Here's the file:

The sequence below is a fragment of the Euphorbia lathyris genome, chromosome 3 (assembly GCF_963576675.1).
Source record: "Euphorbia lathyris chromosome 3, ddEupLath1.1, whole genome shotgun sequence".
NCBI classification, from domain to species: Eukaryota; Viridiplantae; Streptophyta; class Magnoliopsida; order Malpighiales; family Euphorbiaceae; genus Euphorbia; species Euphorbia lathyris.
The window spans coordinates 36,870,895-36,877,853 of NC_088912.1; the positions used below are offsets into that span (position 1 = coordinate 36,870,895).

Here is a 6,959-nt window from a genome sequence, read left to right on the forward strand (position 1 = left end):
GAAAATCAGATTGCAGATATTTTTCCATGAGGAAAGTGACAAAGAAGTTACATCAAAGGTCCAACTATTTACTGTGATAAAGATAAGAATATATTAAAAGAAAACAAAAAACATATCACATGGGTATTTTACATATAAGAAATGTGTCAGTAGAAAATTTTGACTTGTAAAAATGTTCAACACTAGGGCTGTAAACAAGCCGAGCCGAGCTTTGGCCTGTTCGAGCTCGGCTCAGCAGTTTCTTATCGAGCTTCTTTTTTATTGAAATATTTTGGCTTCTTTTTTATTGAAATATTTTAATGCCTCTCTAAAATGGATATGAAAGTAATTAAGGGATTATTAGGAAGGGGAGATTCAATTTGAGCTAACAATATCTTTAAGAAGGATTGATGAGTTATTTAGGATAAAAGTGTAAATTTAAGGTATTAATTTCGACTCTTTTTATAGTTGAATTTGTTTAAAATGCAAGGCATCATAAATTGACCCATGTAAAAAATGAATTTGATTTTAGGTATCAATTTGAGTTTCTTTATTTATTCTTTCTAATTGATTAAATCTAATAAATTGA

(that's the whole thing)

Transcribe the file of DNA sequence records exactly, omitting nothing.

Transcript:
The sequence below is a fragment of the Euphorbia lathyris genome, chromosome 3 (assembly GCF_963576675.1).
Source record: "Euphorbia lathyris chromosome 3, ddEupLath1.1, whole genome shotgun sequence".
NCBI classification, from domain to species: Eukaryota; Viridiplantae; Streptophyta; class Magnoliopsida; order Malpighiales; family Euphorbiaceae; genus Euphorbia; species Euphorbia lathyris.
The window spans coordinates 36,870,895-36,877,853 of NC_088912.1; the positions used below are offsets into that span (position 1 = coordinate 36,870,895).

Here is a 6,959-nt window from a genome sequence, read left to right on the forward strand (position 1 = left end):
GAAAATCAGATTGCAGATATTTTTCCATGAGGAAAGTGACAAAGAAGTTACATCAAAGGTCCAACTATTTACTGTGATAAAGATAAGAATATATTAAAAGAAAACAAAAAACATATCACATGGGTATTTTACATATAAGAAATGTGTCAGTAGAAAATTTTGACTTGTAAAAATGTTCAACACTAGGGCTGTAAACAAGCCGAGCCGAGCTTTGGCCTGTTCGAGCTCGGCTCAGCAGTTTCTTATCGAGCTTCTTTTTTATTGAAATATTTTGGCTTCTTTTTTATTGAAATATTTTAATGCCTCTCTAAAATGGATATGAAAGTAATTAAGGGATTATTAGGAAGGGGAGATTCAATTTGAGCTAACAATATCTTTAAGAAGGATTGATGAGTTATTTAGGATAAAAGTGTAAATTTAAGGTATTAATTTCGACTCTTTTTATAGTTGAATTTGTTTAAAATGCAAGGCATCATAAATTGACCCATGTAAAAAATGAATTTGATTTTAGGTATCAATTTGAGTTTCTTTATTTATTCTTTCTAATTGATTAAATCTAATAAATTGA